It is important to review your dental coverage to know exactly what is covered and what is not. You don’t want to be caught in the middle of a procedure and find out that your insurance policy doesn’t cover it. Reimbursable dental expenses can be financially detrimental. Make sure you know the ins and outs of your policy before you go to the dental office or start considering veneers.
Ask your dentist for more options
You may be able to access other dental options in addition to veneers that your dentist may be able to offer. Regardless of whether you can afford to pay for your veneers in cash or are considering financing, it’s a good idea to consider all options before deciding to schedule a veneer appointment. The following ideas are a few options that you can discuss with your dentist to see if this is a better choice based on your reason for wanting veneers.
- Teeth whitening: If you are considering veneers because you are unhappy with the color of your teeth, teeth whitening may be a better option. Veneers require maintenance and are expensive, whereas professional teeth whitening can cost much less and does not require as much maintenance. Most dentists offer teeth whitening services, which means you’ll have no trouble finding a practice to book an appointment.
- Crowns: If you’re looking to get veneers to fix a cracked, chipped, or decaying tooth, crowns may be a better option. Crowns are basically caps that look like teeth and are placed right on top of your existing tooth. If you already have a crown or filling that is too large, you may not be able to start with veneers. Additionally, crowns are usually covered by dental insurance if deemed medically necessary.
- Braces: Braces can be considered an alternative to veneers if you are trying to achieve straighter teeth. Braces can also help with tooth gaps, overbites and underbites. Although the appearance of braces is not as attractive as veneers, they may be a better option financially. You can also choose to invest in a clear alternative treatment that is less visually noticeable (like Invisalign braces).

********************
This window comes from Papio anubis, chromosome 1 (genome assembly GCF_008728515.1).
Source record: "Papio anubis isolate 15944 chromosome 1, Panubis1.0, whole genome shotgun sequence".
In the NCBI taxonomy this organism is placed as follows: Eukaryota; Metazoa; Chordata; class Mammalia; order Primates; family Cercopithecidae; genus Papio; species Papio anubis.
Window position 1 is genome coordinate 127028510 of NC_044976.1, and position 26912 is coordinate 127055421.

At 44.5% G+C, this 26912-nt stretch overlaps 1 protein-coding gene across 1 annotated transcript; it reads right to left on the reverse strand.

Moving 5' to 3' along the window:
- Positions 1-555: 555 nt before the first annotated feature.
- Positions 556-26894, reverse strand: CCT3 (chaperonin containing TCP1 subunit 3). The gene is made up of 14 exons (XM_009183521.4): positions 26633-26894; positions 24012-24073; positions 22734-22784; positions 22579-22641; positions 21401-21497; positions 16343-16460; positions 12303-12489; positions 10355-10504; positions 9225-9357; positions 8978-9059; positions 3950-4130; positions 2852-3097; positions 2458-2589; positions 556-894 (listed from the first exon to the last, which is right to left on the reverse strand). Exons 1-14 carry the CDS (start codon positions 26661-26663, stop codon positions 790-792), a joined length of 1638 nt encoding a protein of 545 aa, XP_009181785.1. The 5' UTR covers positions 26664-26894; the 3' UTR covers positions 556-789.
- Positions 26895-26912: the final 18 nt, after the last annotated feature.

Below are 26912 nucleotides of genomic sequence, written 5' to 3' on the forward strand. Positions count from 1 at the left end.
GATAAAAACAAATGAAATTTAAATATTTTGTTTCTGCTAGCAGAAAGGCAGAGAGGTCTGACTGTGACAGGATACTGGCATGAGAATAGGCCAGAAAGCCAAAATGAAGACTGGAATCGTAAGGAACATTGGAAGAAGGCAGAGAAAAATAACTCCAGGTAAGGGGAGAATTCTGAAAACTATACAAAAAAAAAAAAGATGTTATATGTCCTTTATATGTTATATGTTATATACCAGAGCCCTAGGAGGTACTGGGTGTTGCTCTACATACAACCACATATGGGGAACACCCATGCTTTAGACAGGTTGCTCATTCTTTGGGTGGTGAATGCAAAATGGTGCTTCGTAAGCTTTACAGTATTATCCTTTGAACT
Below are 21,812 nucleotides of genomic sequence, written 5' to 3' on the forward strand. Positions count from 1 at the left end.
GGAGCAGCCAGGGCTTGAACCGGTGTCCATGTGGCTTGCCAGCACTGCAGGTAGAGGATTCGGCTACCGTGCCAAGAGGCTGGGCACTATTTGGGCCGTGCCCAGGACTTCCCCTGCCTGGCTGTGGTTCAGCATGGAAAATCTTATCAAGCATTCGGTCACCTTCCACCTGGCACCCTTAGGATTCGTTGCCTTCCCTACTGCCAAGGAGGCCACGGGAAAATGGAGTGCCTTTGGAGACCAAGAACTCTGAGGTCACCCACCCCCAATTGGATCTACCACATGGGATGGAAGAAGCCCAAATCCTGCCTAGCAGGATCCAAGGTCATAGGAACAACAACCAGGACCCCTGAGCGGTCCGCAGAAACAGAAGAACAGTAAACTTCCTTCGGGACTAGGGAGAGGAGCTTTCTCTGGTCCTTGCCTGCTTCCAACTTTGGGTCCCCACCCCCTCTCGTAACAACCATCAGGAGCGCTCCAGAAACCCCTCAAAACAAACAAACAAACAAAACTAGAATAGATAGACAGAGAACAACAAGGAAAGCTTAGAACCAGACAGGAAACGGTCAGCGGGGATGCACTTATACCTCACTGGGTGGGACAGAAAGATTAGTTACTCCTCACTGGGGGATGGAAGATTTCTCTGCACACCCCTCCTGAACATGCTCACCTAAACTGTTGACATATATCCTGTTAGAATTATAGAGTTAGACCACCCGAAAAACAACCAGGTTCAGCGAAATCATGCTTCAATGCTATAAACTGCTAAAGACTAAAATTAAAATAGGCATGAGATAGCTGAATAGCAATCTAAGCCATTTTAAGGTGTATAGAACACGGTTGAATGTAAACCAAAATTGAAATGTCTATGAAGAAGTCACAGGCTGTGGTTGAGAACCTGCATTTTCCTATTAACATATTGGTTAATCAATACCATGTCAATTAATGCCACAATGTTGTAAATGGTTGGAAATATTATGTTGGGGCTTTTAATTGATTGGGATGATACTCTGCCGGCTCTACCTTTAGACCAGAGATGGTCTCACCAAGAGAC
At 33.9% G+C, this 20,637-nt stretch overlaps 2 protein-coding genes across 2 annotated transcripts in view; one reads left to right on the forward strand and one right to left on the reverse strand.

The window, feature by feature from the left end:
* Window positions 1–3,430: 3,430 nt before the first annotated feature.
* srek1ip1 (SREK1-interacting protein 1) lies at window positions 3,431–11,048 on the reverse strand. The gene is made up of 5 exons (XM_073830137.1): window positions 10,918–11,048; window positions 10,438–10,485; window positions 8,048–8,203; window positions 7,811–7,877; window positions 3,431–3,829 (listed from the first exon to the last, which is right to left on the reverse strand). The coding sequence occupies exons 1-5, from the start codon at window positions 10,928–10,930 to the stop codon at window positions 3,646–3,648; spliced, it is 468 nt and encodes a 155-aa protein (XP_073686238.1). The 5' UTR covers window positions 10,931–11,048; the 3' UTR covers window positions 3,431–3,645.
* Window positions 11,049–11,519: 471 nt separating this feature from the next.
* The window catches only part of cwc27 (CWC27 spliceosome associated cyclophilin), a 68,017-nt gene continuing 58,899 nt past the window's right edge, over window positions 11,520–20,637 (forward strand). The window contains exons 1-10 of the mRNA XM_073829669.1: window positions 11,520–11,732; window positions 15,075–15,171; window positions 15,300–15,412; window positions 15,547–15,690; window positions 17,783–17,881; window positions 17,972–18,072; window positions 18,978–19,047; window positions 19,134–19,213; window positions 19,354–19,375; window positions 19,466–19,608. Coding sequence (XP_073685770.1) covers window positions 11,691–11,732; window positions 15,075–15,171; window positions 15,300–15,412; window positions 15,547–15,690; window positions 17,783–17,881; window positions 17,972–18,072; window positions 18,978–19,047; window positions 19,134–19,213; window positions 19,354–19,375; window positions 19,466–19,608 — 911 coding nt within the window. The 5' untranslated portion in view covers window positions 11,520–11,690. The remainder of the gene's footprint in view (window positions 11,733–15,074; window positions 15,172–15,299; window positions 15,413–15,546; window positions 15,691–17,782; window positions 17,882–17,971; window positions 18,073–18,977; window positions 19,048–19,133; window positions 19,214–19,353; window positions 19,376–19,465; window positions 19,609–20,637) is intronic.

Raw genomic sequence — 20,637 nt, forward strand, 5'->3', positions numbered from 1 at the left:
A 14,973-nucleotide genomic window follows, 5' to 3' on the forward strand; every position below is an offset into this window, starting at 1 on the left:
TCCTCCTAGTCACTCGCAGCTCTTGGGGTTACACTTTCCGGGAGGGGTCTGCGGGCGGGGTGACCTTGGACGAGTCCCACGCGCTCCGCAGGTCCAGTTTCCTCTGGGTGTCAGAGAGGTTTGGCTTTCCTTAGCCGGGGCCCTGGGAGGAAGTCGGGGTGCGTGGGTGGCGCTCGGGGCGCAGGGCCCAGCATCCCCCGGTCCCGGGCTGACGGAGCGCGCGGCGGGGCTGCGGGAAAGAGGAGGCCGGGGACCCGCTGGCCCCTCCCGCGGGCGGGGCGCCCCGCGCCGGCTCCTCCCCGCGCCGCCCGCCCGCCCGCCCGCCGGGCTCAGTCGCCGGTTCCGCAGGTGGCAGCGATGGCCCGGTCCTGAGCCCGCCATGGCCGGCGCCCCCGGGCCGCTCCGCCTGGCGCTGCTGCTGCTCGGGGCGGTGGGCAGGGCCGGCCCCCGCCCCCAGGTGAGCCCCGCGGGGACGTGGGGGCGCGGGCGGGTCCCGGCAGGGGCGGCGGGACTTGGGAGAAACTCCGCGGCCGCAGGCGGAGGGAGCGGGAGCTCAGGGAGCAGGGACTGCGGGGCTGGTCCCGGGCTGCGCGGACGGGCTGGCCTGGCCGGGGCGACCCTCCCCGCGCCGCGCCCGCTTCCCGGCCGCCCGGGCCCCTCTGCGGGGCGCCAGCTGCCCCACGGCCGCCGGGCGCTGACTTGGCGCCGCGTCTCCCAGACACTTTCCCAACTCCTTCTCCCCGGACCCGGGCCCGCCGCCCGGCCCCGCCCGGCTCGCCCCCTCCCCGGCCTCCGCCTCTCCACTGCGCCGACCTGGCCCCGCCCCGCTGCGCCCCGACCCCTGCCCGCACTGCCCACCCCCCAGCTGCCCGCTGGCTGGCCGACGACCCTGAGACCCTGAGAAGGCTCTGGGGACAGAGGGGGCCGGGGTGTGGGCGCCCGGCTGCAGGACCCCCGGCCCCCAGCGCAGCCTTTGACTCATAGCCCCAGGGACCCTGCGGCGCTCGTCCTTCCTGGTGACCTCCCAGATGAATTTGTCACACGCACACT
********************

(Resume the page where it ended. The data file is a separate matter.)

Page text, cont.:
- Dental bonding: Dental bonding is a simple procedure that is performed to repair chips or cracks in the teeth. The bonding process is quite quick, ranging from 30 to 60 minutes. It’s a much cheaper option and can help with the appearance of your teeth if you’re considering veneers due to cracks or chipping in your front teeth. Bonding also doesn’t require a lot of enamel to be scraped from your teeth, making it a healthier option for your teeth compared to veneers.
Best dental insurance for veneers
Even if you can’t afford veneers with dental insurance, maintaining a comprehensive insurance policy can help improve your overall oral health, which in turn will help your smile shine brighter. Benzinga offers information and reviews on the following dental insurance providers. You may want to consider starting your search for dental insurance coverage using the links below.
Frequently Asked Questions
How do most people pay for veneers?
How do most people pay for veneers?
Most people pay for veneers through some sort of dental financing. Whether it’s a payment plan through the dental office or a third-party lender, this is the easiest option if you can’t afford to pay for veneers out of pocket. However, insurance will pay for veneers in rare cases, but you should speak with your insurance provider to determine if this is possible. You usually can’t rely on your insurance to cover veneers, as these are largely cosmetic procedures.
Can veneers be medically necessary?
Can veneers be medically necessary?
It is very rare that veneers are medically necessary. Reasons for getting veneers, including yellow teeth, misalignment, uneven teeth or chipped and cracked teeth, are usually to improve your confidence in your appearance, making it a cosmetic dental procedure. None of the reasons pose a threat to your oral health.
Learn more about dental insurance
To determine the best dental insurance providers, we scoured every carrier in the United States. We have winnowed the list by only including companies that have a large coverage area and a wide range of products. To further break down the list of the truly best dental insurance providers, we’ve given weight to carriers that offer discounts, are available in all states, and have multiple payment plan options.